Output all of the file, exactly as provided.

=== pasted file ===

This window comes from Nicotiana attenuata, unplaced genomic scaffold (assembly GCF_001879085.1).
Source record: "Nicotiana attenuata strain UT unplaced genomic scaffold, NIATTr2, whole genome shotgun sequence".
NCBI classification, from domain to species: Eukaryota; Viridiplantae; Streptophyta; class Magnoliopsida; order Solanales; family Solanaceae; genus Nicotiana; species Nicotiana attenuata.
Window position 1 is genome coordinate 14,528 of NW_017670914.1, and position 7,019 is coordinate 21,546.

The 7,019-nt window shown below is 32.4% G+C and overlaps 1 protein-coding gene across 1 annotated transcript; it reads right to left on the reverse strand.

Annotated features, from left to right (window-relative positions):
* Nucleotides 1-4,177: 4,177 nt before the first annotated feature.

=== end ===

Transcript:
This window comes from Nicotiana attenuata, unplaced genomic scaffold (assembly GCF_001879085.1).
Source record: "Nicotiana attenuata strain UT unplaced genomic scaffold, NIATTr2, whole genome shotgun sequence".
NCBI classification, from domain to species: Eukaryota; Viridiplantae; Streptophyta; class Magnoliopsida; order Solanales; family Solanaceae; genus Nicotiana; species Nicotiana attenuata.
Window position 1 is genome coordinate 14,528 of NW_017670914.1, and position 7,019 is coordinate 21,546.

The 7,019-nt window shown below is 32.4% G+C and overlaps 1 protein-coding gene across 1 annotated transcript; it reads right to left on the reverse strand.

Annotated features, from left to right (window-relative positions):
* Nucleotides 1-4,177: 4,177 nt before the first annotated feature.